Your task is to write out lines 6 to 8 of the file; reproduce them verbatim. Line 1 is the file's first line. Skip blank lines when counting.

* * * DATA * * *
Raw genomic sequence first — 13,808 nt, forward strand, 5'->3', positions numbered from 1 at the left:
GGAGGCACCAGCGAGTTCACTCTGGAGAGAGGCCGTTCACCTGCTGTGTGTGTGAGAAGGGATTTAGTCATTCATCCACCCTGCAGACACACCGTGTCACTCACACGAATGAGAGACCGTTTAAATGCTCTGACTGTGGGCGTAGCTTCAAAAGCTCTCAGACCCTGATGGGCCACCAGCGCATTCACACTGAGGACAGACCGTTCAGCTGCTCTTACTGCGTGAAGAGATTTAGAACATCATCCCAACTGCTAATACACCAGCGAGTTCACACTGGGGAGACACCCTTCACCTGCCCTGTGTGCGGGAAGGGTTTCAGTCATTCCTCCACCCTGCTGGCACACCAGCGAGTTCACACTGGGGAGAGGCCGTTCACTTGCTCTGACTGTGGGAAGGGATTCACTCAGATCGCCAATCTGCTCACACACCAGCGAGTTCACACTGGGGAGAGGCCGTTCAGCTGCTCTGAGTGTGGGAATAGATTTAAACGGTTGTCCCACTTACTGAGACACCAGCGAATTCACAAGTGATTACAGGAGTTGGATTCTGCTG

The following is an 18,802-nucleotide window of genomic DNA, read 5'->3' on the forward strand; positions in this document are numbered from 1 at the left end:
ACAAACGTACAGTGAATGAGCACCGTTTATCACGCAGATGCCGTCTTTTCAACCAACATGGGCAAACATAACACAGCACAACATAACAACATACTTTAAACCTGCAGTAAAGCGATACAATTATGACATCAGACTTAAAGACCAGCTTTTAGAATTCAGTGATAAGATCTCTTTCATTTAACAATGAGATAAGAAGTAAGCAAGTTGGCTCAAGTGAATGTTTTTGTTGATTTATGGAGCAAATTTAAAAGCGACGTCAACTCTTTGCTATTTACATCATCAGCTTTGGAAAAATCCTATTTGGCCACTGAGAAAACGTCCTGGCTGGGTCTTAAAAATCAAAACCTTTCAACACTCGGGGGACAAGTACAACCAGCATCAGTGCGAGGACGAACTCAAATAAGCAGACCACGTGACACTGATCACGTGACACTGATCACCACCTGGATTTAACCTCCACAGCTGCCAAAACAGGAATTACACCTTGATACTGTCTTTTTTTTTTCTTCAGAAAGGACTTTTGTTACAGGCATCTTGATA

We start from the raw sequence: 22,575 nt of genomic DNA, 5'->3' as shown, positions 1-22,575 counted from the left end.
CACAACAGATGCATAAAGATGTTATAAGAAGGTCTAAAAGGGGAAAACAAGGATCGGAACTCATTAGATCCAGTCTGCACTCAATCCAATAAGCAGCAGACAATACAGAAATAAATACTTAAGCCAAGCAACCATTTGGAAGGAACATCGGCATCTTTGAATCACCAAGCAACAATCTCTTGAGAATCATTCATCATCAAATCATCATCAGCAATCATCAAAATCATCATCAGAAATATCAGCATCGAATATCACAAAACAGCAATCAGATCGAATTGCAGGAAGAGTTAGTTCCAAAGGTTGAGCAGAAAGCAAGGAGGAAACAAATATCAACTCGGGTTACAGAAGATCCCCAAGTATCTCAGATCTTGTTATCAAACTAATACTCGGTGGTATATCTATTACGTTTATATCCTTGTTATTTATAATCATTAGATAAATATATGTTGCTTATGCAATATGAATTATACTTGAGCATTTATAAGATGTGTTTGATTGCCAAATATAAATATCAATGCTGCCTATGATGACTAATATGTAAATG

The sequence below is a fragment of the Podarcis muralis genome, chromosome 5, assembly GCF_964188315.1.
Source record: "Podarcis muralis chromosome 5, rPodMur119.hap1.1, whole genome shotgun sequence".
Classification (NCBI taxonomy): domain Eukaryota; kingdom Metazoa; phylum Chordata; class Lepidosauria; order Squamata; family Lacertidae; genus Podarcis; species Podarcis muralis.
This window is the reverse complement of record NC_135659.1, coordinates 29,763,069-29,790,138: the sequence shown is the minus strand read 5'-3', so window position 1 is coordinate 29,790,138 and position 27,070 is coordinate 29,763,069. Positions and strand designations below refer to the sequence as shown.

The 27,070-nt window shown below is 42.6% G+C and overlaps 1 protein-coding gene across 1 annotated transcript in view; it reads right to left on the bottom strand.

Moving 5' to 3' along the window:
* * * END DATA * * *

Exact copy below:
CACAACAGATGCATAAAGATGTTATAAGAAGGTCTAAAAGGGGAAAACAAGGATCGGAACTCATTAGATCCAGTCTGCACTCAATCCAATAAGCAGCAGACAATACAGAAATAAATACTTAAGCCAAGCAACCATTTGGAAGGAACATCGGCATCTTTGAATCACCAAGCAACAATCTCTTGAGAATCATTCATCATCAAATCATCATCAGCAATCATCAAAATCATCATCAGAAATATCAGCATCGAATATCACAAAACAGCAATCAGATCGAATTGCAGGAAGAGTTAGTTCCAAAGGTTGAGCAGAAAGCAAGGAGGAAACAAATATCAACTCGGGTTACAGAAGATCCCCAAGTATCTCAGATCTTGTTATCAAACTAATACTCGGTGGTATATCTATTACGTTTATATCCTTGTTATTTATAATCATTAGATAAATATATGTTGCTTATGCAATATGAATTATACTTGAGCATTTATAAGATGTGTTTGATTGCCAAATATAAATATCAATGCTGCCTATGATGACTAATATGTAAATG

The sequence below is a fragment of the Podarcis muralis genome, chromosome 5, assembly GCF_964188315.1.
Source record: "Podarcis muralis chromosome 5, rPodMur119.hap1.1, whole genome shotgun sequence".